Despite rising gas prices, retailers face low profit margins

MCT

Convenience stores. They just aren’t huge moneymakers, said John Salven, local gas station owner.

And he would know. He owns three in the Chippewa Valley.

To make matters worse, the rising price of gas means less money for gas station owners.

As retailers pay more for crude oil, they are forced to sell it for less, creating slim profit margins nationwide, said John Eichberger, vice president of government relations for the National Association of Convenience Stores.

This presents a huge problem, Salven said.

“All you can do is hope to survive these times,” he said. “You just pray that you’re able to make a profit or put yourself up for sale.”

According to the NACS, the average retail price of a gallon of gas was almost $2.60 in 2006, creating a 5.39 percent profit margin for retailers. In 2007, the price rose to about $2.80 a gallon with the profit margin dropping to 4.96 percent.

Through March 21 of this year, the average retail price of a gallon of gas was almost $3.10 with the profit margin bottoming out at 4.34 percent.

In order for retailers to earn enough profit, they need to generate sales inside their stores on non-fuel items to meet their bottom line requirements, Eichberger said.

While gasoline offers a very slim profit margin, he said, in-store food products can bear 50 to 60 percent profit margins. Therefore, food service sales have risen significantly, he said, often in the form of sandwich offerings, proprietary coffee aisles, produce and even dry cleaning.

“Really, everything in the convenience store is needed to make a profit,” Salven said. “Whether it’s 30 percent on your bag of chips or 20 percent on a can of pop … On the fuel side, you just hope it pays for itself. The gas margin is a joke, how small it is.”

Eichberger said one Indiana convenience store owner began selling homemade soda, offering a wide assortment of flavor shots.

“The price of gasoline is irrelevant, because people are coming for his soft drinks,” he said. “Everybody loves his store … If you have something else to offer, then you have a competitive edge.”

Freshman Abby Nyseth said she prefers to get her gas at Super America stations because of their Speedy Rewards program which allows customers to receive points toward free drinks, food, candy and other items each time they purchase gas. They have also given away gift certificates to Blockbuster and Applebees, she said.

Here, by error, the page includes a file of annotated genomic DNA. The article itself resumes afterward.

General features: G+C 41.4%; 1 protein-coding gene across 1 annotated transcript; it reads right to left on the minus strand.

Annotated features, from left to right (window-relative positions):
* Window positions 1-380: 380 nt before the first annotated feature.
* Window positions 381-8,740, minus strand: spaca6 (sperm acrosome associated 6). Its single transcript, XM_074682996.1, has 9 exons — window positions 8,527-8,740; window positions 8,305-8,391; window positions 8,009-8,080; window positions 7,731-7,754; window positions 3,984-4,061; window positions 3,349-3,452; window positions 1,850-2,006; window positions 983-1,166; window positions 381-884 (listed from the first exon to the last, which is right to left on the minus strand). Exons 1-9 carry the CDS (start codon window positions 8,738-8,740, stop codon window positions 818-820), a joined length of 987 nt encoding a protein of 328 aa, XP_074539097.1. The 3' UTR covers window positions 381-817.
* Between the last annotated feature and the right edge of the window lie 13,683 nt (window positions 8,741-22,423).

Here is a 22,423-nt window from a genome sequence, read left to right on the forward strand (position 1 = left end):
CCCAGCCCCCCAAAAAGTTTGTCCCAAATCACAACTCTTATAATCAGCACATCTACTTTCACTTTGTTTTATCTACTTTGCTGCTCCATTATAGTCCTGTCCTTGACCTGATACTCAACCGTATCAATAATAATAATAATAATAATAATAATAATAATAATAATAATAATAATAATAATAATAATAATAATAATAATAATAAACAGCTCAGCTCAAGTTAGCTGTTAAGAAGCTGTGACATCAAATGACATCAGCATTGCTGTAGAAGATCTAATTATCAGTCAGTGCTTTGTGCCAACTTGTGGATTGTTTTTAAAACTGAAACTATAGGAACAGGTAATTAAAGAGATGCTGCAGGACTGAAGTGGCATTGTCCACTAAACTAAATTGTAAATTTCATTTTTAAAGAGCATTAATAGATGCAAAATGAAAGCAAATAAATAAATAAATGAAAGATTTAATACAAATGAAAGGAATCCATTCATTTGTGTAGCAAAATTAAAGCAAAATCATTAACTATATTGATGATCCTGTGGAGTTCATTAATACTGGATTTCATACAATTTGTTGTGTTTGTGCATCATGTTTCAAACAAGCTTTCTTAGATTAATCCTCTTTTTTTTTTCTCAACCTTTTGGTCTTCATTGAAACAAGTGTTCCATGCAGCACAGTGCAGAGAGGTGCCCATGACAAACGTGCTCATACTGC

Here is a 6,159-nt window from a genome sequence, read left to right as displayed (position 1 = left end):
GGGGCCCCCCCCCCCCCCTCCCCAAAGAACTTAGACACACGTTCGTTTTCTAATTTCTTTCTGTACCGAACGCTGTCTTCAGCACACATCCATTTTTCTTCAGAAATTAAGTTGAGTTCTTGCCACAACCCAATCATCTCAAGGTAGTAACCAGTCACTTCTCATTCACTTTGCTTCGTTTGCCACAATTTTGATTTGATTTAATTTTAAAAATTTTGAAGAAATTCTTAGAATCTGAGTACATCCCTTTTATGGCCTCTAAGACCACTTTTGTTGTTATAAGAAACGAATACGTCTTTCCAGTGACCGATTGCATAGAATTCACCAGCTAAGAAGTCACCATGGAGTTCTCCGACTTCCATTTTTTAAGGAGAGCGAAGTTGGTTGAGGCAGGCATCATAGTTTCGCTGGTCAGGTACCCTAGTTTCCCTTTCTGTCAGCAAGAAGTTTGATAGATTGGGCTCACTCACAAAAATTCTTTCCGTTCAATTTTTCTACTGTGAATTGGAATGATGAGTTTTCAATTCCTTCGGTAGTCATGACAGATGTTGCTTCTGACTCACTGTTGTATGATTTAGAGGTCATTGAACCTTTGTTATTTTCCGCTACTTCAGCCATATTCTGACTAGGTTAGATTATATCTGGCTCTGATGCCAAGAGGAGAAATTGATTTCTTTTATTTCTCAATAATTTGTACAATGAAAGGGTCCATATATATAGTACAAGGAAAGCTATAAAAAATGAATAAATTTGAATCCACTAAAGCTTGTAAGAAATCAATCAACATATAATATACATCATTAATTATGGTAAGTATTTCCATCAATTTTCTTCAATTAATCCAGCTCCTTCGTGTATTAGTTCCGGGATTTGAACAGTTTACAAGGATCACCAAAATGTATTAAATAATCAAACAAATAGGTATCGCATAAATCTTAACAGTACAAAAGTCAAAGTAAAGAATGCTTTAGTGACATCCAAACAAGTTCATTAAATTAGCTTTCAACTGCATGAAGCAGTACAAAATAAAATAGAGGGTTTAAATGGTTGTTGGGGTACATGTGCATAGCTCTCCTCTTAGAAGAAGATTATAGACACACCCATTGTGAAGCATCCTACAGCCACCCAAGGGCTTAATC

Kwik Trip convenience stores, based out of La Crosse, offer customers a vast assortment of hot food, baked goods and produce and are an example of a company that has made changes in order to be successful in its market, Eichberger said.

“Kwik Trip have been leaders in the industry for many years,” he said. “They saw the writing on the wall and made changes right away.”

It doesn’t matter what gas stations offer inside their stores, Nyseth said, she never goes inside – except to use her Speedy Rewards card.

In a testimony before the U.S. Senate Committee on Energy and Natural Resources during an April 3, 2008 hearing on crude oil prices, Eichberger presented information from NACS’s Consumer Fuels Report including the fact that 73 percent of consumers feel price is most important when choosing a gas station.

Furthermore, 29 percent said they would drive ten minutes out of their way to save three cents a gallon of gasoline.

Nyseth said price is most important when she chooses a gas station.

If there is a winner in the issue of higher oil prices, it is the credit card companies, Salven said.

“They’re making money off of each transaction and then their gross profit goes up.”

When one uses a credit card to buy gas, the processing fee is about 2.5 percent per transaction, Eichberger said, adding if the customer pays $3.09 a gallon, the credit card company receives over seven cents a gallon.

“It takes money from the retailer,” he said. “The retailer is giving the credit card company more money that they’re keeping in their pocket.”

According to the NACS, 45 percent of consumers said the high gas prices have a very significant effect on their spending behavior.

“Demand is down across the board and yet our price keeps going up and up and up,” Salven said, citing the devaluation of the U.S. dollar as the cause.

What is happening has nothing to do with supply and demand, he said. But rather, rising energy, agricultural and even gold prices can all be traced back to the declining value of the dollar.

“Until our federal government gets off its butt and tries to address the problem, it’s not going to get better,” he said. “It’s only going to get worse.”

If balance is not restored between resale and wholesale prices, Eichberger said, the future will see a great deal of consolidation within the gas station market followed by significant changes in the way new ownership operates them.

“I think you’re going to see some of the fuel-reliant operators potentially go out of business,” he said. “Replaced by a company that’s much more of a service center for customers in addition to getting fuel.”

This is already beginning to happen in the Chippewa Valley, Salven said.

“There’s a number of stations shutting down right now and it’s getting worse,” he said. “We’ve never had to deal with prices this high before. People may have survived the last couple of years, but once it got to this level, it’s the final straw for them.”